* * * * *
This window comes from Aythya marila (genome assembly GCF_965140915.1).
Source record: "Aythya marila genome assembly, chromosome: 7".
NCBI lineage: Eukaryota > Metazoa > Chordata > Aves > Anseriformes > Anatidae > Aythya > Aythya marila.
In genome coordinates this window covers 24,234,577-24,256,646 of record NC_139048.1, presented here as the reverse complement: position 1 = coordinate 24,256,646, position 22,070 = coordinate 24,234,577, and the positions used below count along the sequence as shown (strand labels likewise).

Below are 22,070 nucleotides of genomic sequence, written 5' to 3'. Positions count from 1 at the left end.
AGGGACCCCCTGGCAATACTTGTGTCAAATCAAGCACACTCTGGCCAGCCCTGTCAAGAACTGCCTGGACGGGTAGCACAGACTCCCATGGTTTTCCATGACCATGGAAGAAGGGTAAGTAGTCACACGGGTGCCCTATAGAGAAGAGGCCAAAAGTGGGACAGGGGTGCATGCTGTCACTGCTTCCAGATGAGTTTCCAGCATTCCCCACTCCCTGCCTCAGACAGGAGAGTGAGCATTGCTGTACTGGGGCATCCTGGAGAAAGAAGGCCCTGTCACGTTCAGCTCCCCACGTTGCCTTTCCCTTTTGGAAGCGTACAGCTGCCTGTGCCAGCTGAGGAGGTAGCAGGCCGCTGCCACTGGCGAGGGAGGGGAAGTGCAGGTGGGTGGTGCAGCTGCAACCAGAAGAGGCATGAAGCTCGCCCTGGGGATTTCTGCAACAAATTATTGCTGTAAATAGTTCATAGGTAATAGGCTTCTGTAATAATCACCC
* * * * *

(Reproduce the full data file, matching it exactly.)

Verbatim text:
This window comes from Aythya marila (genome assembly GCF_965140915.1).
Source record: "Aythya marila genome assembly, chromosome: 7".
NCBI lineage: Eukaryota > Metazoa > Chordata > Aves > Anseriformes > Anatidae > Aythya > Aythya marila.
In genome coordinates this window covers 24,234,577-24,256,646 of record NC_139048.1, presented here as the reverse complement: position 1 = coordinate 24,256,646, position 22,070 = coordinate 24,234,577, and the positions used below count along the sequence as shown (strand labels likewise).

Below are 22,070 nucleotides of genomic sequence, written 5' to 3'. Positions count from 1 at the left end.
AGGGACCCCCTGGCAATACTTGTGTCAAATCAAGCACACTCTGGCCAGCCCTGTCAAGAACTGCCTGGACGGGTAGCACAGACTCCCATGGTTTTCCATGACCATGGAAGAAGGGTAAGTAGTCACACGGGTGCCCTATAGAGAAGAGGCCAAAAGTGGGACAGGGGTGCATGCTGTCACTGCTTCCAGATGAGTTTCCAGCATTCCCCACTCCCTGCCTCAGACAGGAGAGTGAGCATTGCTGTACTGGGGCATCCTGGAGAAAGAAGGCCCTGTCACGTTCAGCTCCCCACGTTGCCTTTCCCTTTTGGAAGCGTACAGCTGCCTGTGCCAGCTGAGGAGGTAGCAGGCCGCTGCCACTGGCGAGGGAGGGGAAGTGCAGGTGGGTGGTGCAGCTGCAACCAGAAGAGGCATGAAGCTCGCCCTGGGGATTTCTGCAACAAATTATTGCTGTAAATAGTTCATAGGTAATAGGCTTCTGTAATAATCACCC